In his book “Who Moved My Cheese?”, Spencer Johnson uses mice and mazes and cheese as metaphors to cleverly relate the realities and fears of life’s changes. I’ve been like the mouse-sized people, Hem and Haw, in my attitude towards change. I’ve experienced the whole range of emotions: from sadness and anger to excitement and hope. In the book, Hem and Haw stay stuck in their ruts waiting for Cheese to reappear. (Cheese is the metaphor for whatever we need or want to feel fulfilled, satisfied, happy, etc.) They’re mad that it’s gone because they feel entitled to it. They worked hard to get where they are and built their lives around it. But circumstances changed and the Cheese they had come to rely on was no longer available. As I am writing this, it occurred to me that they didn’t do anything wrong to cause it to be moved. It just happened. Things changed. But by the same token, they weren’t doing anything special to keep it coming. It just showed up. Their error was in the fact that it was there consistently for so long, that they became dependent on it, began to take it for granted, and neglected to pay attention to (and acknowledge) the subtle changes (i.e. warning signs) that should have alerted them a lot sooner that it was disappearing. I, too, have been caught in that trap (no pun intended). Shaking my fists and pointing my fingers, expecting something that I felt I deserved, but having no power to control anything differently. But worse, I felt unprepared and as a result, I felt helpless and powerless. I couldn’t create the Cheese I wanted, and I also felt fearful and unable to find New Cheese.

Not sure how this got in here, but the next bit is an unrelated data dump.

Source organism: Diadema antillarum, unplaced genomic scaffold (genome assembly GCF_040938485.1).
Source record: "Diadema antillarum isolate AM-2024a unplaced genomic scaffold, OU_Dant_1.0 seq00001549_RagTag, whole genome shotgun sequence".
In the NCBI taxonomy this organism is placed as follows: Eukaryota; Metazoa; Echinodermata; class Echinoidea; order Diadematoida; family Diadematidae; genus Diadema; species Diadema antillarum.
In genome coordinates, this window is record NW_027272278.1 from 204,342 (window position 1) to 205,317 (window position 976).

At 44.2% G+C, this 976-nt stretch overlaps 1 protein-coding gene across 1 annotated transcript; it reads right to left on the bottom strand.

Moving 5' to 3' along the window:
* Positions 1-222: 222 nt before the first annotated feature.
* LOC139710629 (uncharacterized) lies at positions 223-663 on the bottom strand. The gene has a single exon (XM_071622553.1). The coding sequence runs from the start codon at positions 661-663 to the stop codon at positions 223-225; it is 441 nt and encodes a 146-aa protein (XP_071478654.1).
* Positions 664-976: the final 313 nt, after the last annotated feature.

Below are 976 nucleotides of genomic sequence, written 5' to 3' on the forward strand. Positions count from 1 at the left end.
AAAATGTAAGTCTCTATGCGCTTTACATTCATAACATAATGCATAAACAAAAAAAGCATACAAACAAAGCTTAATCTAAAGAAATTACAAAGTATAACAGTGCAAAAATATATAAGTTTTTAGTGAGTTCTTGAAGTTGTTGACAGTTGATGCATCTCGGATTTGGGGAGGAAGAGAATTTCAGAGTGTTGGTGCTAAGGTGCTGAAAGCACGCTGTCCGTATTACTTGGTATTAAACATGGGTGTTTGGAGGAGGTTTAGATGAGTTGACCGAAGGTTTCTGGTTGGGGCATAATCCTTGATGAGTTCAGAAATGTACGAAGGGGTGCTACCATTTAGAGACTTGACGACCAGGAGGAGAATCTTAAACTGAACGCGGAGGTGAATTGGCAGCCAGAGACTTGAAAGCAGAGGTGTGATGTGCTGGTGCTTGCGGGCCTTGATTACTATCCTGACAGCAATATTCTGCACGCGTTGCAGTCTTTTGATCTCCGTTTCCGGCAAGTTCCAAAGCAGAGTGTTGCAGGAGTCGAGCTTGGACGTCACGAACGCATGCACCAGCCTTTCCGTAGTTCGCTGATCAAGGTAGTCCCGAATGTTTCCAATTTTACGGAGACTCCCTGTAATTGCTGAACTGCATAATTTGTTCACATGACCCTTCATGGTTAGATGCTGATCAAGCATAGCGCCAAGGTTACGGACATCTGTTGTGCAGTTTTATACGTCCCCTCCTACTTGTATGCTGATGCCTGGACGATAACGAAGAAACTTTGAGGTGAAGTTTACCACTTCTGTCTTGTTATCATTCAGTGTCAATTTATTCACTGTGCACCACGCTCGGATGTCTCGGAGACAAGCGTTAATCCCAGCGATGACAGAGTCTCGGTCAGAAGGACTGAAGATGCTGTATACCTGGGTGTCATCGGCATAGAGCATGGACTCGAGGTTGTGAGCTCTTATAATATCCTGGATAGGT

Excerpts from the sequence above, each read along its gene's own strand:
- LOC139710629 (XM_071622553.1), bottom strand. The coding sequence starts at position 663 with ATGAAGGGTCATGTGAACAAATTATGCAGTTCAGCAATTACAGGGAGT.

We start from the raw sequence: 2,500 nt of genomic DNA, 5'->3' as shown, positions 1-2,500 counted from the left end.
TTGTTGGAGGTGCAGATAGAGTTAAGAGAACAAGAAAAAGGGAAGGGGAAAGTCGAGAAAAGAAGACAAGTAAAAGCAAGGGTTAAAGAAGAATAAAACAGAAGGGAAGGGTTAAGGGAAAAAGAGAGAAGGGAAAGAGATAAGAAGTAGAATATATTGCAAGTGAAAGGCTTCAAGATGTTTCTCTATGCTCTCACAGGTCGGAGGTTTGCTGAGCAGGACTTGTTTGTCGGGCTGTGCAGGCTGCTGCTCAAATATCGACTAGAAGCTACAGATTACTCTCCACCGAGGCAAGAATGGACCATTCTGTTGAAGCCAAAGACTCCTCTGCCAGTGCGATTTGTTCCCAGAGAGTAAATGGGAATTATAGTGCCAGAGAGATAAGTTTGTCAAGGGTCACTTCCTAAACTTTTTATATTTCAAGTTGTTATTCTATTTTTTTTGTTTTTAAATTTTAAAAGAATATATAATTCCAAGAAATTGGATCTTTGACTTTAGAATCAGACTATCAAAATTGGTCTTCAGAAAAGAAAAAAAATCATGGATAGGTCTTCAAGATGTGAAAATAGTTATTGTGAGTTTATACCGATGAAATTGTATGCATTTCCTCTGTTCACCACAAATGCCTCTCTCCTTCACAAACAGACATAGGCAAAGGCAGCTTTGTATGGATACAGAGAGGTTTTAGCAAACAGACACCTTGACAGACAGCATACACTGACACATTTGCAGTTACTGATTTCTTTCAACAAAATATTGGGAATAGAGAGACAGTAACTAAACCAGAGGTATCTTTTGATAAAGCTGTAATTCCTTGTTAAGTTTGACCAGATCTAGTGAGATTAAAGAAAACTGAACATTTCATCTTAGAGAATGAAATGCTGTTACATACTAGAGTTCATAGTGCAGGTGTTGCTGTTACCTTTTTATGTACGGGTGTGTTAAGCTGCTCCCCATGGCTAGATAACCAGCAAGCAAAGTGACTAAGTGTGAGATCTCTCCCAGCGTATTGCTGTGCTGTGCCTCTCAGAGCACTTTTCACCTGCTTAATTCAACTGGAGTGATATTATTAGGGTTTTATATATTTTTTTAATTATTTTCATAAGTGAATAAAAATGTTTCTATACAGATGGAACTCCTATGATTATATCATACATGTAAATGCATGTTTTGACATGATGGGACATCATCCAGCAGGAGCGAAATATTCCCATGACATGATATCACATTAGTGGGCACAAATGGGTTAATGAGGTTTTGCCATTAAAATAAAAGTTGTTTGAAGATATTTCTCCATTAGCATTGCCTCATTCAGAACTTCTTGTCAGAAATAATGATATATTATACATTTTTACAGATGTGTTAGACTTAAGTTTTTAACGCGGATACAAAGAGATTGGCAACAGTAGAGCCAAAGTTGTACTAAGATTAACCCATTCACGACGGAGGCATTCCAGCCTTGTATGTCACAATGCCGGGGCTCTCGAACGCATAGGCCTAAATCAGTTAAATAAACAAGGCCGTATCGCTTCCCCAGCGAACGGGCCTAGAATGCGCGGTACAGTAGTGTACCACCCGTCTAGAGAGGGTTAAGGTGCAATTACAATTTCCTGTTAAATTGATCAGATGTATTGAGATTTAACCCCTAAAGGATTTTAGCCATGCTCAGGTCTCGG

Fortunately, Haw eventually comes to the realization that it’s not coming back and he’s going to need to go back out into the maze to find more Cheese. He comes to the realization that change has occurred–for whatever reason(s) and through no fault of his own–and that if he ever wants to have Cheese again, he’s going to have to change too. As I have been confronted with unexpected and uncomfortable change, I too have been resistant. But with Haw as my inspiration, I’ve gone back into the maze–even if tentatively–and discovered that it isn’t as bad as I feared. In fact, I have been making some of the same discoveries as Haw, such as “why he had always thought that a change would lead to something worse. Now he realized that change could lead to something better.” (p.59) And he “realized that what you are afraid of is never as bad as what you imagine. The fear you let build up in your mind is worse than the situation that actually exists.” (p.63) And finally, “Old beliefs do not lead you to New Cheese. He knew when you change what you believe, you change what you do. You can believe that a change will harm you and resist it. Or you can believe that finding New Cheese will help you, and embrace the change.” (pp.64-65)
I need to reread this book at least once per month, especially now with everything going on, not only in my own organization, but even in this country (economy, health care, etc.). It’s a very refreshing and quick read, and has excellent reminders that Change will happen, regardless of whether we deserve it, regardless of whether we cause it. I can resist it and flounder, or I can embrace it and flourish. But regardless of the Change, I know, with God’s help, I can handle it.